Pensions: the government faces the unknown of the continuation of the mobilization

Pensions: the government faces the unknown of the continuation of the mobilization

Of course, the government like Emmanuel Macron would like to be in “post-retirement”. And quick. Except that until then there are still a few steps and not necessarily the easiest. There is this new day of mobilization this Tuesday for which the secretary general of the CFDT, Laurent Berger, called on France Inter on Monday for the French to “protest massively”.

It will be one “of the most difficult days we have known”, agreed Sunday on France 3 the Minister of Transport, Clément Beaune, with a black day expected in transport and strikes also in national education energy, refineries, truck drivers, etc.

Mayonnaise and inflation

But there is above all the sequel and it is she who worries within the executive… “There, it is the unknown, we don’t know damn anything, loose a government source. We have to keep the same attitude: we know that there will be a big day of mobilization. But we must rather look at the continuity of the strike than at “D-Day”. »

And the same source to continue: “The problem is not so much the 2 million people in the streets on Tuesday as the blockages afterwards. If there are 2 million people, it will be a tour de force, but if there are 300,000 at the end of the week, it’s not the same story. On the other hand, if there are blockages and everything is focused on that, it will be very different. »

“We are not immune to a bad surprise, which mayonnaise takes with the combination of inflation, the return of the holidays”, notes an adviser to the executive. “Beyond the unions, which are outposts of protest, there is also rebellious France . We must both not insult the French who are demonstrating and are worried, but be firm on the recovery of LFI, ”he adds, hoping for strong words from Prime Minister Elisabeth Borne. The latter participated this Monday evening in the program “C à vous” on France 5.

“The only thing that can be said for the moment is that the examination of the bill is progressing in the Senate and that it continues to evolve”, adds an adviser to the executive, as if to show that everything is not blocked.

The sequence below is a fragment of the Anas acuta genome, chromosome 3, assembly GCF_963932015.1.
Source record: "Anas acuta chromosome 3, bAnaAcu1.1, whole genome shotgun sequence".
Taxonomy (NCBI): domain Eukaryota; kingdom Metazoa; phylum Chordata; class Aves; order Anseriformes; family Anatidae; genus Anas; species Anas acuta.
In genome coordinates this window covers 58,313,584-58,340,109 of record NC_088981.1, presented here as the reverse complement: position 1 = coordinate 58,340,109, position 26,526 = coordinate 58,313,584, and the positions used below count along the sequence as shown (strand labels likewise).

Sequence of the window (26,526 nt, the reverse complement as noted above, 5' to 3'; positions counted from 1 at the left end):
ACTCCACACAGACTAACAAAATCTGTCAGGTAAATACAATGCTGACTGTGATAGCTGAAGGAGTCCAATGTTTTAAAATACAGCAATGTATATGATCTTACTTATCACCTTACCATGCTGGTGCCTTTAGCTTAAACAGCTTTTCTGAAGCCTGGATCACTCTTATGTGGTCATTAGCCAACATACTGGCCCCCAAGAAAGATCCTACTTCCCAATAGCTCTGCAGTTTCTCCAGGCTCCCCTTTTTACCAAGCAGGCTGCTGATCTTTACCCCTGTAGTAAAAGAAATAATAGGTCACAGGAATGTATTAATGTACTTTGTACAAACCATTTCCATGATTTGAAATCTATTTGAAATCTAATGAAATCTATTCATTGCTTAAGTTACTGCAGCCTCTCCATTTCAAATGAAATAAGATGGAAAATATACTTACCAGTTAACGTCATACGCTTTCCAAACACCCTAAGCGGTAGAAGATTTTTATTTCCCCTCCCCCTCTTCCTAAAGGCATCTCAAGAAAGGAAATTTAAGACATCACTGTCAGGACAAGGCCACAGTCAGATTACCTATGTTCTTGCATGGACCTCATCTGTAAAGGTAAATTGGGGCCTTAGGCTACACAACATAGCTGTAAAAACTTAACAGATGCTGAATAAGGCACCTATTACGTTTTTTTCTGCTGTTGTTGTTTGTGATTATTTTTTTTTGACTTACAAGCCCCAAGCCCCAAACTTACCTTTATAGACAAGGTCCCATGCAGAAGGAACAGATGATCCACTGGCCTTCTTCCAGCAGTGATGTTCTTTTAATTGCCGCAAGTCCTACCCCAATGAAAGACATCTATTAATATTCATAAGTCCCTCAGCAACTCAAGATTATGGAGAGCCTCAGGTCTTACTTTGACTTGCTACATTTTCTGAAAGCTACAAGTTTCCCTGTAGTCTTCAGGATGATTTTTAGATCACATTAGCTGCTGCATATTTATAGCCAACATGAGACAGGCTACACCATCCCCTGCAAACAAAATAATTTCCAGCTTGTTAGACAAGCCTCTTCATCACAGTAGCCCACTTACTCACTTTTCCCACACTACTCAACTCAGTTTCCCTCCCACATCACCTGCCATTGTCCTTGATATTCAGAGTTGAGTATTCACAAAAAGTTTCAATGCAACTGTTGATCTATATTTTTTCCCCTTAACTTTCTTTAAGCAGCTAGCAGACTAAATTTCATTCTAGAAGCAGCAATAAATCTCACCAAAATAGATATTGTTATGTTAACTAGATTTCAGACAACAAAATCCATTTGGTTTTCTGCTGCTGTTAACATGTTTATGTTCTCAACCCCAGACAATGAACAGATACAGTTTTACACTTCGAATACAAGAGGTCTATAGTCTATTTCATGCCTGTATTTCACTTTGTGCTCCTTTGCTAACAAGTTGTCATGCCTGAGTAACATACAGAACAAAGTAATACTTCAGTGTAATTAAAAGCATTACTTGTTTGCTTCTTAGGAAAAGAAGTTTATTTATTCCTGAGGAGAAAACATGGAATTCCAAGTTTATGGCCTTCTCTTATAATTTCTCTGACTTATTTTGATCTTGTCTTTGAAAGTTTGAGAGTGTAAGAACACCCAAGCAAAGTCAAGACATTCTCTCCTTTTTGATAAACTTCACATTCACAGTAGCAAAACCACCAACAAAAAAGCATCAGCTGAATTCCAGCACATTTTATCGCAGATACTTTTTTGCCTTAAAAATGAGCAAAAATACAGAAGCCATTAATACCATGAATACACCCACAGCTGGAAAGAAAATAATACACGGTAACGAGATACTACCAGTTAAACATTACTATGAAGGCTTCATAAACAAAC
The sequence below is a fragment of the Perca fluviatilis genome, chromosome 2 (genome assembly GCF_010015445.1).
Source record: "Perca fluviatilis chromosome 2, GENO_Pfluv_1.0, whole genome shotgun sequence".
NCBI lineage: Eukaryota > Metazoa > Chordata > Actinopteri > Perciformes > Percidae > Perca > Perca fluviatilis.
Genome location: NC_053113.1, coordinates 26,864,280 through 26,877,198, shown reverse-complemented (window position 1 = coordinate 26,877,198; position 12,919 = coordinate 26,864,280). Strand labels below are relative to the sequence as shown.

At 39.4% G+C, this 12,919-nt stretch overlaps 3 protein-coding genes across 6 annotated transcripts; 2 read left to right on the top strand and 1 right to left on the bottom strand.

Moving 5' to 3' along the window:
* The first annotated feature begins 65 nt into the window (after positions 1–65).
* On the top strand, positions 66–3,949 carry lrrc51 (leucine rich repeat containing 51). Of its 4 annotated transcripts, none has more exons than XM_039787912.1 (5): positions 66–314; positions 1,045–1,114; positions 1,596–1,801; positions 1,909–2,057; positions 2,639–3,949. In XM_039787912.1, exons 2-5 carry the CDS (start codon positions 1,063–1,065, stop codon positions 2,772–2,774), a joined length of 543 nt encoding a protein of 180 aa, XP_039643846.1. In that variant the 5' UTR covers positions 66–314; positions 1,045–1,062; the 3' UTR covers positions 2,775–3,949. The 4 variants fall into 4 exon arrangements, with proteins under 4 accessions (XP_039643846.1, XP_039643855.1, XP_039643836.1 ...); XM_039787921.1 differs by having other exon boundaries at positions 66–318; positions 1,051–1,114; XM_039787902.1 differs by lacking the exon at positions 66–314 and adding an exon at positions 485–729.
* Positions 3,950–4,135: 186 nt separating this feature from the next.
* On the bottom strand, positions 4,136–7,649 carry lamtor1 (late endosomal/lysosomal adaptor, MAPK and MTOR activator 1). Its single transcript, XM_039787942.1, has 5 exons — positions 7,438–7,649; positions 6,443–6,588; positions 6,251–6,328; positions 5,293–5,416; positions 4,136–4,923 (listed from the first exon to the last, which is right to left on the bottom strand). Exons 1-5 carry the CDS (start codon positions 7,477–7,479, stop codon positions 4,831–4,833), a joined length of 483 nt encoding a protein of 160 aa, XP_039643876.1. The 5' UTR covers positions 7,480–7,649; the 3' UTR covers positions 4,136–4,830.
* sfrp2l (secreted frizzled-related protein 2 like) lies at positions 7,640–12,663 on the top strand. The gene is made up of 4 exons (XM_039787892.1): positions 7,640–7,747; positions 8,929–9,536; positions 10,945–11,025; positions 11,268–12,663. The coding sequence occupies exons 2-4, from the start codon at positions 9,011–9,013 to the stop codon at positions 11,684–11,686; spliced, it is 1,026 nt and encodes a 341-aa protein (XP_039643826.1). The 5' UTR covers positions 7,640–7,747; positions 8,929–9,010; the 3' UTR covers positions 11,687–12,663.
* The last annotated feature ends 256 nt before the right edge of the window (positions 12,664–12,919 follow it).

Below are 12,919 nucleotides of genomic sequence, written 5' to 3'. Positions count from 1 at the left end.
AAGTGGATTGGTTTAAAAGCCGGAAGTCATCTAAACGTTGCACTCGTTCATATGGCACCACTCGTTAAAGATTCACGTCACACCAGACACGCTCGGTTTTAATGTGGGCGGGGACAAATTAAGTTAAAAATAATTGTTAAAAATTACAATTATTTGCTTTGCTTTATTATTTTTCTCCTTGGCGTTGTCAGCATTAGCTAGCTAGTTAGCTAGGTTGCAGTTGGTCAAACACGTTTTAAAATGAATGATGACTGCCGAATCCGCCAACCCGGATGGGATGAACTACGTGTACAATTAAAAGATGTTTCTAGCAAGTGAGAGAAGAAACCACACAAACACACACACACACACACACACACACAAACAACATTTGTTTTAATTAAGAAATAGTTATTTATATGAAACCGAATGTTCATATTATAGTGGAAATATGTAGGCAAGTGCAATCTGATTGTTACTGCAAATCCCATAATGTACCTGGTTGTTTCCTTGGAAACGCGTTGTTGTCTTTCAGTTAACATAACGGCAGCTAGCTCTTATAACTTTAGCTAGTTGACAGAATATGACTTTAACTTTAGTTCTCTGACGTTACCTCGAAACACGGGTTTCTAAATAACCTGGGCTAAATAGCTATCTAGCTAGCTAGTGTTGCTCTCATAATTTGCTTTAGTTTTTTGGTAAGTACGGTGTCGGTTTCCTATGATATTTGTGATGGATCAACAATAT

Feeling that the reform will be applied

The government hopes from the Senate a vote of its article 7 which pushes back the legal age from 62 to 64 years, even, by the cut-off date of March 12, of the whole of the text if the debates accelerate. Because if he is aware of having lost the battle of opinion on the reform, with two thirds of French people who are opposed to it, he also noted that a majority of them, even if the proportion is falling, have the feeling that the reform will be voted on and applied (64% according to an Elabe poll published on Monday, down 11 points since January 10).

Among the majority of the Head of State’s interlocutors, many want to bet on a scenario a la 2010 – with massive demonstrations but in the end, a vote and application of the reform despite the dispute – rather than a scenario “to the CPE”, with the withdrawal of the reform after its vote…

In the meantime, the government is again warning against “blockages” that would last. “Bringing the economy to its knees,” the Minister of Labor, Olivier Dussopt, retorted on Monday, using an expression used by the secretary general of the CGT chemical federation, Emmanuel Lépine, “it is in reality putting the workers at knees,” he attempted.

“Those who toil are those who will be impacted first by this reform, we must stop trying to divide the workers, we must listen,” replied Laurent Berger to similar remarks by the Minister of Public Accounts, Gabriel Attal. The secretary general of the CFDT also castigated “the silence […] or just small sentences” by Emmanuel Macron. “The President of the Republic cannot remain deaf”, he hammered, lamenting for the inter-union “that we were not received collectively by anyone. »

“Democratic Vice”

While he continues to meet deputies from the majority but also at LR as this Wednesday at the invitation of the deputy of Lot Aurélien Pradié – and that he calls on them not to vote for the reform -, Laurent Berger warned against using Article 49.3 of the Constitution to get it passed. “It will have a democratic vice,” he said, as if to further encourage mobilization.

“It is the LRs who have the key to a 49.3 or not, but if the joint joint committee is conclusive and the LR deputies play at not voting for it, warns a government adviser in return, it is about credibility and the survival of this party”.

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